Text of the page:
This vs Phis - What's the difference?
As a determiner this
As a noun phis is
Other Comparisons: What's the difference?
The (thing) here (used in indicating something or someone nearby).
The known (thing) (used in indicating something or someone just mentioned).
The known (thing) (used in indicating something or someone about to be mentioned).
A known (thing) (used in first mentioning a person or thing that the speaker does not think is known to the audience). Compare with "a ... ".
(Of a unit of time) which is .
To the degree or extent indicated.
- I need this much water.
- We've already come this far, we can't turn back now.
The thing, item, etc. being indicated.
- This is the excellent foppery of the world, that, when we are sick in fortune,—often the surfeit of our own behaviour,—we make guilty of our disasters the sun, the moon, and the stars'' — Shakespeare, ''King Lear ,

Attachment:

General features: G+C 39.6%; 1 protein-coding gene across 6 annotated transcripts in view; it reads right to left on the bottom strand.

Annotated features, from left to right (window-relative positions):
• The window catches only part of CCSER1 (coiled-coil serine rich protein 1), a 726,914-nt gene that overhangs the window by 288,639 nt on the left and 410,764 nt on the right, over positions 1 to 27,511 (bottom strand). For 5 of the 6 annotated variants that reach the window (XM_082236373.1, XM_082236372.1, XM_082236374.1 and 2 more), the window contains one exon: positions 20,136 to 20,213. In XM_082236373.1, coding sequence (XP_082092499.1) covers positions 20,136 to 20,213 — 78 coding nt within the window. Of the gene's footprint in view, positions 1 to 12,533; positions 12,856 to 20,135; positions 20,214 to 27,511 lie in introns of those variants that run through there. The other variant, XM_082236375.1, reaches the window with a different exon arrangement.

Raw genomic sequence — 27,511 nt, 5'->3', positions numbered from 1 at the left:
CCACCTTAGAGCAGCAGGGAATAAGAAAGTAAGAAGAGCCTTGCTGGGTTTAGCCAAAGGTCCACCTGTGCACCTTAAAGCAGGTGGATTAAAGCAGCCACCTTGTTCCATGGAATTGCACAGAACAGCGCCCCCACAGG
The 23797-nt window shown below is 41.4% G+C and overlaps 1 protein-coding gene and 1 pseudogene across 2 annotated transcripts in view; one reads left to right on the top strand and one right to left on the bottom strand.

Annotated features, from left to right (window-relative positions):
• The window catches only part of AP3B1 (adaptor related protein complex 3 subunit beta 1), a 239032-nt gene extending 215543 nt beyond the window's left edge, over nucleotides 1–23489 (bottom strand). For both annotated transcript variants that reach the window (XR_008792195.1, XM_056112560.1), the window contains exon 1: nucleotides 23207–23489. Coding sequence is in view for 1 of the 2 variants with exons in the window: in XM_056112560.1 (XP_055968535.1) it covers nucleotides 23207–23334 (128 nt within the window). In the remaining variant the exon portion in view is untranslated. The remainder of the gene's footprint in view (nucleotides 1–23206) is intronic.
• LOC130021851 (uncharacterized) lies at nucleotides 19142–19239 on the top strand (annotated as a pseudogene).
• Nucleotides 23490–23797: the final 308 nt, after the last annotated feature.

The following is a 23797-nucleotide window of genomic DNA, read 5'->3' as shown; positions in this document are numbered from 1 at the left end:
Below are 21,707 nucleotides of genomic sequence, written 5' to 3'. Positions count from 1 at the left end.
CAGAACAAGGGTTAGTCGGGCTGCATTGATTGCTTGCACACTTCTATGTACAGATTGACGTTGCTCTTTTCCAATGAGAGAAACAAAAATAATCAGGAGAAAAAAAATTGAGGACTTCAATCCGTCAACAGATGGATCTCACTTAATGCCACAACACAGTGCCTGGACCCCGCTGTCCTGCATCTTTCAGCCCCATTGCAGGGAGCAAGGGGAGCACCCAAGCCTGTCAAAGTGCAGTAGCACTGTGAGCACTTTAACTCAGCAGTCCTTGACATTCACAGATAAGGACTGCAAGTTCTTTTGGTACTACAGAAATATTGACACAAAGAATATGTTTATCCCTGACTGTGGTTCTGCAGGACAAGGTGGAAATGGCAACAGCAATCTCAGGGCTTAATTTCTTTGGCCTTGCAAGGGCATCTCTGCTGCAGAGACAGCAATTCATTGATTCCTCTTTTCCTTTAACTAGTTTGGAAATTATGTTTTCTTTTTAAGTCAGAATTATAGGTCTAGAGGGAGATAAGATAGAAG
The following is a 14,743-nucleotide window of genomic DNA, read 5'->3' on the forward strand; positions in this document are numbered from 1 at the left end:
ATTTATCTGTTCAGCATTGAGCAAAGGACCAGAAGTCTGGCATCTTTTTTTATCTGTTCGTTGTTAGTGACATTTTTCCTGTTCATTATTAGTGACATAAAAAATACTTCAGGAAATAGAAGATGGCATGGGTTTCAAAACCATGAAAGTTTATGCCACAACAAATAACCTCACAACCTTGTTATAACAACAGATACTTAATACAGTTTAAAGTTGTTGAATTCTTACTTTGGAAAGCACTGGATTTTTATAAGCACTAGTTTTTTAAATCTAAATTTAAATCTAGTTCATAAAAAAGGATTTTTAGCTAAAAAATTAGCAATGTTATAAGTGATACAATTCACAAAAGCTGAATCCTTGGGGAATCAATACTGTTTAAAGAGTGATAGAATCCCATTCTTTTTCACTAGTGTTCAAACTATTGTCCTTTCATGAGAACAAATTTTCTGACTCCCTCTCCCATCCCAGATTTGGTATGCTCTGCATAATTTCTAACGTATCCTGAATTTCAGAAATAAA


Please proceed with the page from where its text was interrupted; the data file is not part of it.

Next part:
Act 1. Scene 2.
(philosophy) Something being indicated that is here; one of these.
* 2001 , James G. Lennox, Aristotle's Philosophy of Biology (page 151)
- Terms like 'house', 'sphere', 'animal', and 'human' do not refer to other thises distinct from these ones here — they refer to the sort of thing these ones here are.
* , like